inline functions in templates

Hi

Can i call class A's functions from class B's header if i include class A header in class B's header?

eg:
//file B.h

#include A.h
template <class T=int>
class B{

  //inline
   void myfuncA(){ A.f();}
};

There should be nothing conceptually wrong in doing that? Specifically if i am interested in turning B to a template class.
LuckyLucksAsked:
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evilrixSenior Software Engineer (Avast)Commented:
>> Can i call class A's functions from class B's header if i include class A header in class B's header?
Yes, there is nothing wrong with doing that and, in fact, if class B becomes templated you have little choice. Just be careful about including headers in headers and only do it where really necessary otherwise you end up with longer compile times and exposing symbols where they may not be needed, which can lead to ambiguity issues and namespace pollution.

>> There should be nothing conceptually wrong in doing that? Specifically if i am interested in turning B to a template class.
No, conceptually this is fine, but with all the caveats I allude to above.
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sarabandeCommented:
void myfuncA(){ A.f();}

this code will not work since when using A. or A-> the A must be a variable and not a class (name).

but if your class name is A you can't use that name for a variable.

So you would need to change your code like

void myfuncA()
{ 
   A a;   // define a variable of type A
   a.f();  // call member function f
}

Open in new window


if function f is a static member function you may call it without using an instance (object) of class A. then you could have member functions of defined inline like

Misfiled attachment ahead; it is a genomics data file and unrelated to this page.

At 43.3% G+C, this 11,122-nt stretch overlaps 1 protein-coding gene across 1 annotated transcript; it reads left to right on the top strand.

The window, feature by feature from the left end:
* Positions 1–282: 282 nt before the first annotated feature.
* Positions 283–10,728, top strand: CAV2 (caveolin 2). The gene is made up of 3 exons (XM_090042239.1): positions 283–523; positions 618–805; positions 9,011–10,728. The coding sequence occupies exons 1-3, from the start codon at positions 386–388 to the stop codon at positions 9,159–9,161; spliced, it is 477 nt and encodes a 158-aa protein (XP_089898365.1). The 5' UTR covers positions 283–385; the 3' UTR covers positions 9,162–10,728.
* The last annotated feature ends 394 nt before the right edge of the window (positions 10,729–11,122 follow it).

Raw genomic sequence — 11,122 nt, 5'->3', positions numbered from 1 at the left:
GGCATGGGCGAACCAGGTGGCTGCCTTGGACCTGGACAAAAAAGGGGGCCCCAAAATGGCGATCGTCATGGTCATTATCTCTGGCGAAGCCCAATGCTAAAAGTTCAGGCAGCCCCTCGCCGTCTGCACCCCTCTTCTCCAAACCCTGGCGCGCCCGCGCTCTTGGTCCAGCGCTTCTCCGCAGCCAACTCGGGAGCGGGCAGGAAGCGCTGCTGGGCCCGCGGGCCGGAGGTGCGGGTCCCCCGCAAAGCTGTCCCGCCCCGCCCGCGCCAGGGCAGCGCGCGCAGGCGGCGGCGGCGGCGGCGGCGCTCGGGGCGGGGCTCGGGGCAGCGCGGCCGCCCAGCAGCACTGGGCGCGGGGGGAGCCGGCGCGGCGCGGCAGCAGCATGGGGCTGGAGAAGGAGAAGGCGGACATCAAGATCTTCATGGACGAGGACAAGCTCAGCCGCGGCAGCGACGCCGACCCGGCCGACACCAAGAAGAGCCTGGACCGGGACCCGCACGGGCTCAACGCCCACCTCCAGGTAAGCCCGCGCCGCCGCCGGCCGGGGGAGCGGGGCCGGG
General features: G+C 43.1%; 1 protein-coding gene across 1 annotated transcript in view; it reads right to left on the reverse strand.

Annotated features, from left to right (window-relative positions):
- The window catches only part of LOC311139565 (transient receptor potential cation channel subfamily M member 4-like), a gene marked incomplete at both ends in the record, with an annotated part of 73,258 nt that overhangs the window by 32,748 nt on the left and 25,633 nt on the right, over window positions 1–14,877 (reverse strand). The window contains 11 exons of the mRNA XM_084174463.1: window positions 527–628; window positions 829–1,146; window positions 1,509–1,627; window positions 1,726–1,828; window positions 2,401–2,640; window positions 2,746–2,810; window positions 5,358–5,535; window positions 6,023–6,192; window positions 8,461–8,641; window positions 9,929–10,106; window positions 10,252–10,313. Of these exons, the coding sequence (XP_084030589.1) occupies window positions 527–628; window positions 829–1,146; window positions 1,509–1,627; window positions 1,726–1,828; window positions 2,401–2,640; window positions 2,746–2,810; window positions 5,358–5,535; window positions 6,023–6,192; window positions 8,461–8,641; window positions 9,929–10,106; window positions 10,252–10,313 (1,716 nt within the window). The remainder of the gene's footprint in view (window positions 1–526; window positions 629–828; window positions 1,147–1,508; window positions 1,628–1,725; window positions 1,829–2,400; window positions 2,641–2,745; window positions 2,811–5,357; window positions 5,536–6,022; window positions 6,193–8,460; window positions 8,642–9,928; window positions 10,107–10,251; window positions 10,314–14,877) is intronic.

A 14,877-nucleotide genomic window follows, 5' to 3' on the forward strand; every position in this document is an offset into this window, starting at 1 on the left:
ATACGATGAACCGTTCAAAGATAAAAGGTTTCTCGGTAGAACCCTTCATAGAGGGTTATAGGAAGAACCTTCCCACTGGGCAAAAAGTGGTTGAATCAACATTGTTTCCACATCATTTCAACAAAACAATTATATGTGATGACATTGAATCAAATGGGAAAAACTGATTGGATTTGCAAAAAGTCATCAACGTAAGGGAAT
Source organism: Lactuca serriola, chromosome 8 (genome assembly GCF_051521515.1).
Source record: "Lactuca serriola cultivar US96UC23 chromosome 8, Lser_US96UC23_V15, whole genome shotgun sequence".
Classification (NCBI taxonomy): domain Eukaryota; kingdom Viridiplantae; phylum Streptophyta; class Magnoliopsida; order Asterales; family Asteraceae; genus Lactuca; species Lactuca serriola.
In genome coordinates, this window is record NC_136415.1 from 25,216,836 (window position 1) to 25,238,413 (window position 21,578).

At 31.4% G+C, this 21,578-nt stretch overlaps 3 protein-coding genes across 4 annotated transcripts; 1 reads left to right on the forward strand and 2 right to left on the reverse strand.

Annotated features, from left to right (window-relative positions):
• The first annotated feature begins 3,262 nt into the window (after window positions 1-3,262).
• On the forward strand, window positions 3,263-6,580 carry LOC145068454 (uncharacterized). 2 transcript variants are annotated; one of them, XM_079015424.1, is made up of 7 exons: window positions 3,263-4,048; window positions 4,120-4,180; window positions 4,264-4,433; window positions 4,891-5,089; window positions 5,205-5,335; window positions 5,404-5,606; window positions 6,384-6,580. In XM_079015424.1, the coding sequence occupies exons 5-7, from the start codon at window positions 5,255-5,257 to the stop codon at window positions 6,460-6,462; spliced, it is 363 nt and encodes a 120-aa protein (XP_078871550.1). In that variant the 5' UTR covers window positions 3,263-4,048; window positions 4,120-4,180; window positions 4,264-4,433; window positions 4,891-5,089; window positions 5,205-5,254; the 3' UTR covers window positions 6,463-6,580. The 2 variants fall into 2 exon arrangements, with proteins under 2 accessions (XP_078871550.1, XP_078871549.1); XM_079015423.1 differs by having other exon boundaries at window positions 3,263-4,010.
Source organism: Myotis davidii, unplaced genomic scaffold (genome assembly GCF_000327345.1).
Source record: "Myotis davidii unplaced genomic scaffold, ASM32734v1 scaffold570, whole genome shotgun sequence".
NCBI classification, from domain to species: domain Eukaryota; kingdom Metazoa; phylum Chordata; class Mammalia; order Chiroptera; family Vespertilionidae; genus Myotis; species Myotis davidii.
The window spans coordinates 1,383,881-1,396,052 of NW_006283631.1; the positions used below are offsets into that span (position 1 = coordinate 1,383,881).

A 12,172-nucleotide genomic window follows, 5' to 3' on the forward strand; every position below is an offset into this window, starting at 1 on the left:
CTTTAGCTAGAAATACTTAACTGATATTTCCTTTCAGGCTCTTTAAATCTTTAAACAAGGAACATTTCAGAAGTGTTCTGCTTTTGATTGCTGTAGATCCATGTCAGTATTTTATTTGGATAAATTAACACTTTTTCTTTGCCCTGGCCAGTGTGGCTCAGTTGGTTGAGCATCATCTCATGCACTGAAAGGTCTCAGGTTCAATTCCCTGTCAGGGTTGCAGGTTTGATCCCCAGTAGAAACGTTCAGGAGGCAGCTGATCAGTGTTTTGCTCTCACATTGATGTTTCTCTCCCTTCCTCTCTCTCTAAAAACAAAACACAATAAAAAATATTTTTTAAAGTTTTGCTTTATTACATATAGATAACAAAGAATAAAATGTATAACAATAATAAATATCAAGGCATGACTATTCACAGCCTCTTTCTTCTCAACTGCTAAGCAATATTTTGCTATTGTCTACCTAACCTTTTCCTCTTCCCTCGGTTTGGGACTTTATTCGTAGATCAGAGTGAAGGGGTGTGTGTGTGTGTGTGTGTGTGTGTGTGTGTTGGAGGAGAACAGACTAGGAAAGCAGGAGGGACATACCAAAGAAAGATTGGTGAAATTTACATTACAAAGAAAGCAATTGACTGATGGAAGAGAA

#include "a.h"
class B
{
      ...
     void myfuncA(){ A::f();}

Open in new window


when f is public static member function of class A.

Sara
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sarabandeCommented:
there is conflicting answers between sara and evilrix.
actually, there is no conflict.

the question asked by LuckyLucks was ambiguous since the code sample given by the questioner to describe the issue was wrong syntax and did not fit to the question respectively. because of that i suggested that the questioner has made some wrong assumptions.

while evilrix answered the question - not commenting on issues of the code - i took the other route and corrected the code. that way i gave a solution to the question (since the valid code showed how to call a function from class A in a member function of class B) without repeating the answer evilrix has given.

note, if there really had been a conflict between answers i would have expected to discuss that in the thread. that would have been constructive both for me and the author and surely had lead to a mutual conclusion. the current procedure though seems to indicate that the author has made a mistake which needs to be corrected. if that impression is right you should give a plausible reasoning at first.

Sara